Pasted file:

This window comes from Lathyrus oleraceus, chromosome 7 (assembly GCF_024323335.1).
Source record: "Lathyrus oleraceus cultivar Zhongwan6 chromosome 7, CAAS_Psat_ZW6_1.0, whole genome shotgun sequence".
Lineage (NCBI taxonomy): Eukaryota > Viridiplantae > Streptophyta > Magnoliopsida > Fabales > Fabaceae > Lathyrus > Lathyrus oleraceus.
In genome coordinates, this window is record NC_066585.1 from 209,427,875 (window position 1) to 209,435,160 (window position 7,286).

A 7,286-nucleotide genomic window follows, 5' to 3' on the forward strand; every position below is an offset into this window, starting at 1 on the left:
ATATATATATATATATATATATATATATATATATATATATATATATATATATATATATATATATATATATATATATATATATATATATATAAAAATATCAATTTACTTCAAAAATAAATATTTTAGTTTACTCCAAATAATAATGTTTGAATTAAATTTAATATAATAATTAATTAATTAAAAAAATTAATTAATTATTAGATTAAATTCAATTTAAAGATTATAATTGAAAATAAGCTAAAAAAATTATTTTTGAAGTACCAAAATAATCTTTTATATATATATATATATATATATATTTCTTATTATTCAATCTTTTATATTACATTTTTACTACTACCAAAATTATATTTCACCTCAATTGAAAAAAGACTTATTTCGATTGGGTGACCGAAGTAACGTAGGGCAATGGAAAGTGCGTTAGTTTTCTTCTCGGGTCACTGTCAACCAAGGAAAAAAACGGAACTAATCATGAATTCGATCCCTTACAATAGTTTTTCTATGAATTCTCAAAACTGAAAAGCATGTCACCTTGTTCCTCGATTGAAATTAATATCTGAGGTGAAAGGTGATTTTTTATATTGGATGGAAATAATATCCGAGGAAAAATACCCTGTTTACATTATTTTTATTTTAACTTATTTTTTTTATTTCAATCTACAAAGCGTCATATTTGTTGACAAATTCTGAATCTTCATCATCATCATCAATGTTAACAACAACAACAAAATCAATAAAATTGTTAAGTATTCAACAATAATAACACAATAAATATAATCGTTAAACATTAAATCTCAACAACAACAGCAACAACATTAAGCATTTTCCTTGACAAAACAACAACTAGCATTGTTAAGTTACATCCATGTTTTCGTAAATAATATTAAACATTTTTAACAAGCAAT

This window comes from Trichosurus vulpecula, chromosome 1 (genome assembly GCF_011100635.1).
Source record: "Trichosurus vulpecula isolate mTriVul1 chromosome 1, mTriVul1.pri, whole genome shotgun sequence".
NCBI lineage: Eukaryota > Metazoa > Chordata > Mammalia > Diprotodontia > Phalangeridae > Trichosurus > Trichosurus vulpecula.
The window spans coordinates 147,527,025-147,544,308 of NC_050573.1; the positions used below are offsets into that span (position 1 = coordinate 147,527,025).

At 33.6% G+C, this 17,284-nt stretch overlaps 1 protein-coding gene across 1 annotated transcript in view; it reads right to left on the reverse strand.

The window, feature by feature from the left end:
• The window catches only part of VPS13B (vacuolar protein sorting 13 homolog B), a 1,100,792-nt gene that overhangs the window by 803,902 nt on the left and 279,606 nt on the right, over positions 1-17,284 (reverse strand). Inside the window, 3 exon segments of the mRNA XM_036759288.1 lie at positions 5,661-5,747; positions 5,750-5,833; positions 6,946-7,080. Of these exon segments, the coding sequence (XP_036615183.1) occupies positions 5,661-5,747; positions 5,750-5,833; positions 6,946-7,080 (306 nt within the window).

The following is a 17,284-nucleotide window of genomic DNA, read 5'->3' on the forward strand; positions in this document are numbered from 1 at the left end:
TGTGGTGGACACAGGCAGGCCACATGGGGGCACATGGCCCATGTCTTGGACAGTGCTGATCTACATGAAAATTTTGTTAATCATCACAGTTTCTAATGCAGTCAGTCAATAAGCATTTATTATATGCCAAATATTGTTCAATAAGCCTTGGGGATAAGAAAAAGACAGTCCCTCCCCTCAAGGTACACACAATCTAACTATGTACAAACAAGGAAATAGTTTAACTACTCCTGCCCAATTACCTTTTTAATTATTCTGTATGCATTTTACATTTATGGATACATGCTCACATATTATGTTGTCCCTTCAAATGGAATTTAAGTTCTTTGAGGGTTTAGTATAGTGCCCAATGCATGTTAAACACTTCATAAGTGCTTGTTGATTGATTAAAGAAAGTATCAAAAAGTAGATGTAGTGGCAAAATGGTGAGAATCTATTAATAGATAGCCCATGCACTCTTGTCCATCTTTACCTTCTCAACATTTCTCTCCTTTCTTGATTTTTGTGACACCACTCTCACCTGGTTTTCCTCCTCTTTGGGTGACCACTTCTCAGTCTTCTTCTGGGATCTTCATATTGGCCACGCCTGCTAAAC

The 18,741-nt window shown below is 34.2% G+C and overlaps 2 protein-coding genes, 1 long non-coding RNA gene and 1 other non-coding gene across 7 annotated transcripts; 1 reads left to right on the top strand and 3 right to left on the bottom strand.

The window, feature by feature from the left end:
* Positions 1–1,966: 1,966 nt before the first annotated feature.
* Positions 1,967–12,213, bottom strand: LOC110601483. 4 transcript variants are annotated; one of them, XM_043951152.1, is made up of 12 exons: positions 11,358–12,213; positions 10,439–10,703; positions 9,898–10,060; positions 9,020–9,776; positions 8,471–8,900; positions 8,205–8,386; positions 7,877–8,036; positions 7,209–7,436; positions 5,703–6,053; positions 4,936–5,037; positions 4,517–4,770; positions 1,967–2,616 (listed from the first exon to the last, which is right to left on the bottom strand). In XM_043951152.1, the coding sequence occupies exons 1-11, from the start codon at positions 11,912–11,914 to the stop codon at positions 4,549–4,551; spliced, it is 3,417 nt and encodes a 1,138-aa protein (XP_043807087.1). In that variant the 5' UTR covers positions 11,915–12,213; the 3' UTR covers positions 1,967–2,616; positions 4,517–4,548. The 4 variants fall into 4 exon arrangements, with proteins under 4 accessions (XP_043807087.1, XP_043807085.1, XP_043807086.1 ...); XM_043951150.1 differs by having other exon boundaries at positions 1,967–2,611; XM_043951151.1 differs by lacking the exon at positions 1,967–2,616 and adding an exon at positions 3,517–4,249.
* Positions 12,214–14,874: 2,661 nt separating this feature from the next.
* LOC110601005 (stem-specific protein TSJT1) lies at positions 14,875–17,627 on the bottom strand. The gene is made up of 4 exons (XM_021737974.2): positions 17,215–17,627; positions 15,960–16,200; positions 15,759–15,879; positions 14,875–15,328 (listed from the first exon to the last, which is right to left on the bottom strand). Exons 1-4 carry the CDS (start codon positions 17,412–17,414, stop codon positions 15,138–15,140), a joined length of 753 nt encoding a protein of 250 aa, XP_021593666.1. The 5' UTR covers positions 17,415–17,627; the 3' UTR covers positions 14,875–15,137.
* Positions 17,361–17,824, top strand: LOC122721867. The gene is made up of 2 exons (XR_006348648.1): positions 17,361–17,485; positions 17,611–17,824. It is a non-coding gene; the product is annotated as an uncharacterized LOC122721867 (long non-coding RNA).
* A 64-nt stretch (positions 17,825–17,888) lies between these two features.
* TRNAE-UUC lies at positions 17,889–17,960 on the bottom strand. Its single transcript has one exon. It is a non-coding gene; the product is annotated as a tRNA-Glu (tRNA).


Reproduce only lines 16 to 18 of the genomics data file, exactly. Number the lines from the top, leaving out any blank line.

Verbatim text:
The 18,741-nt window shown below is 34.2% G+C and overlaps 2 protein-coding genes, 1 long non-coding RNA gene and 1 other non-coding gene across 7 annotated transcripts; 1 reads left to right on the top strand and 3 right to left on the bottom strand.

The window, feature by feature from the left end:
* Positions 1–1,966: 1,966 nt before the first annotated feature.